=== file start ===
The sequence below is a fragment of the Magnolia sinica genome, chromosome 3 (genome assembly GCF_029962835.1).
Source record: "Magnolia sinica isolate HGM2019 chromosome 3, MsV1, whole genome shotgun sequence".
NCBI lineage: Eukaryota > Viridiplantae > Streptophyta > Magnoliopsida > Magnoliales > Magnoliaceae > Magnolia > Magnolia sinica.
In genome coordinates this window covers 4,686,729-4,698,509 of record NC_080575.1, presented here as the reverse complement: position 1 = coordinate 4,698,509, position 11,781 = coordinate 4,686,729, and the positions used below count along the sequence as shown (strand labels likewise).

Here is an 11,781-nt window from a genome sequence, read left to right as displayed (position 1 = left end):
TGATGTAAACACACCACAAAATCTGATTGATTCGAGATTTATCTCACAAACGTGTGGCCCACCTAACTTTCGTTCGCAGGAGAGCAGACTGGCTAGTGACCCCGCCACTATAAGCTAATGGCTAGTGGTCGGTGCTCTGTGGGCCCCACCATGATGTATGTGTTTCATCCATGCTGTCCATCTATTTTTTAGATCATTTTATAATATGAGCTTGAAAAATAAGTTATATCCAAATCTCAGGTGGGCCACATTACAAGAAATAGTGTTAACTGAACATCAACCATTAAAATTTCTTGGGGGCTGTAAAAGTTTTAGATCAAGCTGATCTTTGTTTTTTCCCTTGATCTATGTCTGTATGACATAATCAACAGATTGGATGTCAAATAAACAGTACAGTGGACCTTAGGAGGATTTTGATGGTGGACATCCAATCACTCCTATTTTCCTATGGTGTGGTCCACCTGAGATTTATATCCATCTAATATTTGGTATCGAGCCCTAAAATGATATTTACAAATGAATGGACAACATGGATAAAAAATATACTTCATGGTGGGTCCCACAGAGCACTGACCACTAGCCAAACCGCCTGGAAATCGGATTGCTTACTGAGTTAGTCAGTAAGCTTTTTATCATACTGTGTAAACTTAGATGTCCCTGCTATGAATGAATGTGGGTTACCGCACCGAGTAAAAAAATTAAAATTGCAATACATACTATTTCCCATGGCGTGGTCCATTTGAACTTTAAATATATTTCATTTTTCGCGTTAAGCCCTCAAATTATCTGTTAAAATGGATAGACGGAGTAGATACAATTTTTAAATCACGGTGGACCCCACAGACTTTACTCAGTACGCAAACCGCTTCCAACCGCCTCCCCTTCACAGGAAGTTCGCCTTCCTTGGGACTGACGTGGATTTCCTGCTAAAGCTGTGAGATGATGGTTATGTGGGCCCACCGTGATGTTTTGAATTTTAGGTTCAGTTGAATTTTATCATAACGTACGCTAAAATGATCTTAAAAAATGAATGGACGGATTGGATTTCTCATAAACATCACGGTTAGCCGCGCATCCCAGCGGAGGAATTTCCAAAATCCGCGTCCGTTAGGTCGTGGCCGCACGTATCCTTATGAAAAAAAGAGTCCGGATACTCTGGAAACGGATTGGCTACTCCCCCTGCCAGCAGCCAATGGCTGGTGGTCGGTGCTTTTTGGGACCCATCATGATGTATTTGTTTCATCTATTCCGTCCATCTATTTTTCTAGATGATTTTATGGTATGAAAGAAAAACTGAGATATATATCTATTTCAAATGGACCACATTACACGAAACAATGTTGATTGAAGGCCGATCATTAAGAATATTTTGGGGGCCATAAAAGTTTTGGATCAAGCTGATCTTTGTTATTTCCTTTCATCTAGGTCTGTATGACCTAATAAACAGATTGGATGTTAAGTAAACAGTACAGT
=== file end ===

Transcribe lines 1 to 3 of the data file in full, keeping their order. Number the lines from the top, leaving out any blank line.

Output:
The sequence below is a fragment of the Magnolia sinica genome, chromosome 3 (genome assembly GCF_029962835.1).
Source record: "Magnolia sinica isolate HGM2019 chromosome 3, MsV1, whole genome shotgun sequence".
NCBI lineage: Eukaryota > Viridiplantae > Streptophyta > Magnoliopsida > Magnoliales > Magnoliaceae > Magnolia > Magnolia sinica.